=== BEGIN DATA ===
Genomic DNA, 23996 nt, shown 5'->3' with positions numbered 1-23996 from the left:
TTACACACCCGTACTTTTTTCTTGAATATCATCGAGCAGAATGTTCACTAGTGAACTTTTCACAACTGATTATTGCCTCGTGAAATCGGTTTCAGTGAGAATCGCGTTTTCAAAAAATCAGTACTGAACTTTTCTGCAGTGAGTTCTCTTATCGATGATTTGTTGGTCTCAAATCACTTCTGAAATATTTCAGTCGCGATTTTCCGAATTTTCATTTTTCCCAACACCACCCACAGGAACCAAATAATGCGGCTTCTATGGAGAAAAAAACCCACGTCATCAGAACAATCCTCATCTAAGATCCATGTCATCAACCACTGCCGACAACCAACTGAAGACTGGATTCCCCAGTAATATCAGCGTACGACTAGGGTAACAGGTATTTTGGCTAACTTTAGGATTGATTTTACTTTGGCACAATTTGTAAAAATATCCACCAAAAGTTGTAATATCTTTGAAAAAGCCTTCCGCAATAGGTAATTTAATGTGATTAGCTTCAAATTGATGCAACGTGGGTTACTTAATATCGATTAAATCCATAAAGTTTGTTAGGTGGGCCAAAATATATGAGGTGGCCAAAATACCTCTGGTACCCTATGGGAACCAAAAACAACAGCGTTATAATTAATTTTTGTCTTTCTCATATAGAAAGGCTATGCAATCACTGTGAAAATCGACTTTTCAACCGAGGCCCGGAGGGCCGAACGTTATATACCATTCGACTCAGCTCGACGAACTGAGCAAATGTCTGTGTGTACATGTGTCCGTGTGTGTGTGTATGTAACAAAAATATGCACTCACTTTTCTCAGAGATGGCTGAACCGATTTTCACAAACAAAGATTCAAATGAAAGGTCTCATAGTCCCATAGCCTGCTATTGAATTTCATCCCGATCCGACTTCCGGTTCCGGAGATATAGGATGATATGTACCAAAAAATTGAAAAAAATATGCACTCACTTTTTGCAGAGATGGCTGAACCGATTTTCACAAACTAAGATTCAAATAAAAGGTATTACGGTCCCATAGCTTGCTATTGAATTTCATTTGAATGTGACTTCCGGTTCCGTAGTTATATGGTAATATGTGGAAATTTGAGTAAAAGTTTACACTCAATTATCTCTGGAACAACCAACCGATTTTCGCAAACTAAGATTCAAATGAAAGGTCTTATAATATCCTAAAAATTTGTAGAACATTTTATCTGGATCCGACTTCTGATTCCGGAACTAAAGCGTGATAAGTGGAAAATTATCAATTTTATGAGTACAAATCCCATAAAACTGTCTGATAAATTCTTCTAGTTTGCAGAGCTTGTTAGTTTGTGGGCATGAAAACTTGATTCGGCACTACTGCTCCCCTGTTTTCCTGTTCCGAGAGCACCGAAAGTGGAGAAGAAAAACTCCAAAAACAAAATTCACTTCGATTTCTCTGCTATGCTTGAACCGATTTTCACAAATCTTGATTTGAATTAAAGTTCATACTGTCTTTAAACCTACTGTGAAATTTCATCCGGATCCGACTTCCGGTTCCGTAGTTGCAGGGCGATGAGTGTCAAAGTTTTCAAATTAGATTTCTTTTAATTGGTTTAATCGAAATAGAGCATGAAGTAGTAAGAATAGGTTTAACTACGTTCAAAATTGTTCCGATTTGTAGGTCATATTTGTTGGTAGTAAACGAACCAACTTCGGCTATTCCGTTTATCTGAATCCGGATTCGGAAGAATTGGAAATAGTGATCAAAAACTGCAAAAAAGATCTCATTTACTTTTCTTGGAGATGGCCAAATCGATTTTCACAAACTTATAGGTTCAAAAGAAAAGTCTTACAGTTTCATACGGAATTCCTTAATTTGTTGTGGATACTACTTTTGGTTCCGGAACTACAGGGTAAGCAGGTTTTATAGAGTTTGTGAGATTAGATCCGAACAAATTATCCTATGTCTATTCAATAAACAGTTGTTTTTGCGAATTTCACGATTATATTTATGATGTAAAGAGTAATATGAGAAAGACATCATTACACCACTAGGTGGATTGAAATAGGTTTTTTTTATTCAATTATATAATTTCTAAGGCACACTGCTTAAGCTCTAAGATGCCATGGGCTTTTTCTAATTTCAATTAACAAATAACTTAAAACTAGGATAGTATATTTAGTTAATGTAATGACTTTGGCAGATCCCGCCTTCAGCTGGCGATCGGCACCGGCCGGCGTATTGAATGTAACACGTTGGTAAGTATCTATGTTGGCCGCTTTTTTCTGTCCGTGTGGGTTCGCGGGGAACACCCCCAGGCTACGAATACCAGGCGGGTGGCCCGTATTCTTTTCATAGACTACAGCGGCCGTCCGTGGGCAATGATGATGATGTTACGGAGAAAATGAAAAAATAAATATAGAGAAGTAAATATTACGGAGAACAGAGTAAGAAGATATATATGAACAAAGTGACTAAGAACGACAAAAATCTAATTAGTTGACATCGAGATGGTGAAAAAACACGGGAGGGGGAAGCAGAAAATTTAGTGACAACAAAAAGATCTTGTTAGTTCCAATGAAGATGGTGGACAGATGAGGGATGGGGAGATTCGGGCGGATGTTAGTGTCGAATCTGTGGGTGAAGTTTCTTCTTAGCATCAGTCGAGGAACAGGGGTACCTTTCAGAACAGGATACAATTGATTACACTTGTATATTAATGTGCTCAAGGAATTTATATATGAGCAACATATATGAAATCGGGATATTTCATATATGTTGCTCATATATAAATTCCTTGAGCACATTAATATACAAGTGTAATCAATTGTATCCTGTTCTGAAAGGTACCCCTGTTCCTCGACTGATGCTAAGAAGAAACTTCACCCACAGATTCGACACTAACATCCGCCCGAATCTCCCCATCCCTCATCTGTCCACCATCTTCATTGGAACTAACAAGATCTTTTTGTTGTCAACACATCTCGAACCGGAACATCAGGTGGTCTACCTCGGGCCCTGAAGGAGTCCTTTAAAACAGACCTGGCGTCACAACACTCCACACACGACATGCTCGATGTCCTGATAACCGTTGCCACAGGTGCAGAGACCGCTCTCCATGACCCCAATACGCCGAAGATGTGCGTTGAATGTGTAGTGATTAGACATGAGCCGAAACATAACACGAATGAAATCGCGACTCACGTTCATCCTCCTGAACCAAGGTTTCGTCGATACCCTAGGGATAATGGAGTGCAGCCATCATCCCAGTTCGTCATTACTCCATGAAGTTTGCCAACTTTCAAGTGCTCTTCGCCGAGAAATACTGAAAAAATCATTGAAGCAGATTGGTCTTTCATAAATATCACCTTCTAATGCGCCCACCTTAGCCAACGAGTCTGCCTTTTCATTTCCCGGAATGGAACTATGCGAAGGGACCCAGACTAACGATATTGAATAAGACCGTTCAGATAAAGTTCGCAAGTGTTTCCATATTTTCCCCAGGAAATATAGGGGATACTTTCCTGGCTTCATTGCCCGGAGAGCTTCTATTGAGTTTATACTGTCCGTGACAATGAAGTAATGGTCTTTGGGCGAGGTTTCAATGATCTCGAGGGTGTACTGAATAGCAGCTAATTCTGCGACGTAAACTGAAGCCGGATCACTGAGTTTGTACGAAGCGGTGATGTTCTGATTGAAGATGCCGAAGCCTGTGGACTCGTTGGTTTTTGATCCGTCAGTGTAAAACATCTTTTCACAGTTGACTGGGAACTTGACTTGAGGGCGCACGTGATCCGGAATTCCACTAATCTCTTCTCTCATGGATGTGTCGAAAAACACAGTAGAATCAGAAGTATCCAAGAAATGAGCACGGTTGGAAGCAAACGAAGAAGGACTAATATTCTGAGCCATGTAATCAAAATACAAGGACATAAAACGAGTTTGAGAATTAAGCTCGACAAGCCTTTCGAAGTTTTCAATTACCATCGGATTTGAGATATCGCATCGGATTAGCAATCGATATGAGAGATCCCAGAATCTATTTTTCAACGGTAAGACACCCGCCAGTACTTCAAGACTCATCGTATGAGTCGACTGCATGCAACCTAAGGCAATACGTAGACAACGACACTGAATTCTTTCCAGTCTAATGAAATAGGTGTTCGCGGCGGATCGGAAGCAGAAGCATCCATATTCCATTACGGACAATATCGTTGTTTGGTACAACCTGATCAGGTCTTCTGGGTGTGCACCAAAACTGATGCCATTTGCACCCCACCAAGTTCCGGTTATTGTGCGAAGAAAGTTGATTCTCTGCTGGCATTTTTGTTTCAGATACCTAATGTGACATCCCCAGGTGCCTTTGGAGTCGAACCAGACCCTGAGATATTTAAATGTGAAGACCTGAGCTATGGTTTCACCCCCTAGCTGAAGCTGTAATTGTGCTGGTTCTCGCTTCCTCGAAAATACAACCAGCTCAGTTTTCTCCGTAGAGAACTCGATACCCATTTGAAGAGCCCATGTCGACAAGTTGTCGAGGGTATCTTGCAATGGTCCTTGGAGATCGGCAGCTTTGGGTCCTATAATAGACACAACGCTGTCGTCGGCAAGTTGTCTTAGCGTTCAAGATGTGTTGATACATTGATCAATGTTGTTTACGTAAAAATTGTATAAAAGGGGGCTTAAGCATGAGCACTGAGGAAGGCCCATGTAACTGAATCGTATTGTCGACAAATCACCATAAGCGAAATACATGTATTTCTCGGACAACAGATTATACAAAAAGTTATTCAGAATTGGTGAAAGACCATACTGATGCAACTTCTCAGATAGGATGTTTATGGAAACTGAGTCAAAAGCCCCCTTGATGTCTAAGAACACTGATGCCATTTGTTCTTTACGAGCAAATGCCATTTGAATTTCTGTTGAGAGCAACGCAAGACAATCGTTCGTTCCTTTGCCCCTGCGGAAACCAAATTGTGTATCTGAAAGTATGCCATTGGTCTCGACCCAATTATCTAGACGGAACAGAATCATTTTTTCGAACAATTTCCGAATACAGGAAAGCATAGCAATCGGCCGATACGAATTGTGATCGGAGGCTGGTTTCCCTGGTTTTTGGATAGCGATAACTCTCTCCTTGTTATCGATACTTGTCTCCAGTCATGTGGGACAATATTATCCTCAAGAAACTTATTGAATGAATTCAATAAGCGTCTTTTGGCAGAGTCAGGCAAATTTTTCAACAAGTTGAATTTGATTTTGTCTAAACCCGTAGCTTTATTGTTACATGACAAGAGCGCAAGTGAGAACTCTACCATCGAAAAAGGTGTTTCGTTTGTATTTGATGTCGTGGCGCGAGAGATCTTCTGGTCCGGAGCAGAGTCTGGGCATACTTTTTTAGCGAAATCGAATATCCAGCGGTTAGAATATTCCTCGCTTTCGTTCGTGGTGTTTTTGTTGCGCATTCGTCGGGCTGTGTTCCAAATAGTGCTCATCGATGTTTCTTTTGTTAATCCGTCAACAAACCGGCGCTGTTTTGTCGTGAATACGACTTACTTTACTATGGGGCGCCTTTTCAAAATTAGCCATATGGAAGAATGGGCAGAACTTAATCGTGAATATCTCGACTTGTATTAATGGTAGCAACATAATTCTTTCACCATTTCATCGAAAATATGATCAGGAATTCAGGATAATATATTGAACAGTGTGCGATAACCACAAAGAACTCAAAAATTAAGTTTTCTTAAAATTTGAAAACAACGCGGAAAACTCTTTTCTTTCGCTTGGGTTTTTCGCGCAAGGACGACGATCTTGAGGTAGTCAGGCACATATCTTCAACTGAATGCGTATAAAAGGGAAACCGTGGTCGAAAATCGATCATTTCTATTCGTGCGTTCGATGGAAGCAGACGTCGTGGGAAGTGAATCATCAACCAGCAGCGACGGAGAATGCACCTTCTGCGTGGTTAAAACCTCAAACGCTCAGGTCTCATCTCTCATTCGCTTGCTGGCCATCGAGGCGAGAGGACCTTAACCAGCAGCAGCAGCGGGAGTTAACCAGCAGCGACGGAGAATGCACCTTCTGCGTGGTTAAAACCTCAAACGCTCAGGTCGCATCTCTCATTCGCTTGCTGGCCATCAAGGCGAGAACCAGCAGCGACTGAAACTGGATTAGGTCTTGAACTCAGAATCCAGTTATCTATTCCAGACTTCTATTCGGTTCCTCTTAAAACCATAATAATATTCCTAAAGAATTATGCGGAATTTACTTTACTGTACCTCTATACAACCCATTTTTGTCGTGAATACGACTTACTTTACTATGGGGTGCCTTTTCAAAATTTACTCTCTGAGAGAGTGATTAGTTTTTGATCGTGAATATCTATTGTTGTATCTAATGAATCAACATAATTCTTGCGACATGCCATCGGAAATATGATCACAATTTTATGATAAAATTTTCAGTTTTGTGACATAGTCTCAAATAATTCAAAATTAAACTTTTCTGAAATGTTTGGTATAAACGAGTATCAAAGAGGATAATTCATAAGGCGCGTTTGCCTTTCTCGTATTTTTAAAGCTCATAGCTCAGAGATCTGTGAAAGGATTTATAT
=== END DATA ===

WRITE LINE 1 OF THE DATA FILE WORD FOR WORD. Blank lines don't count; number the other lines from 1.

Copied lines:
Genomic DNA, 23996 nt, shown 5'->3' with positions numbered 1-23996 from the left: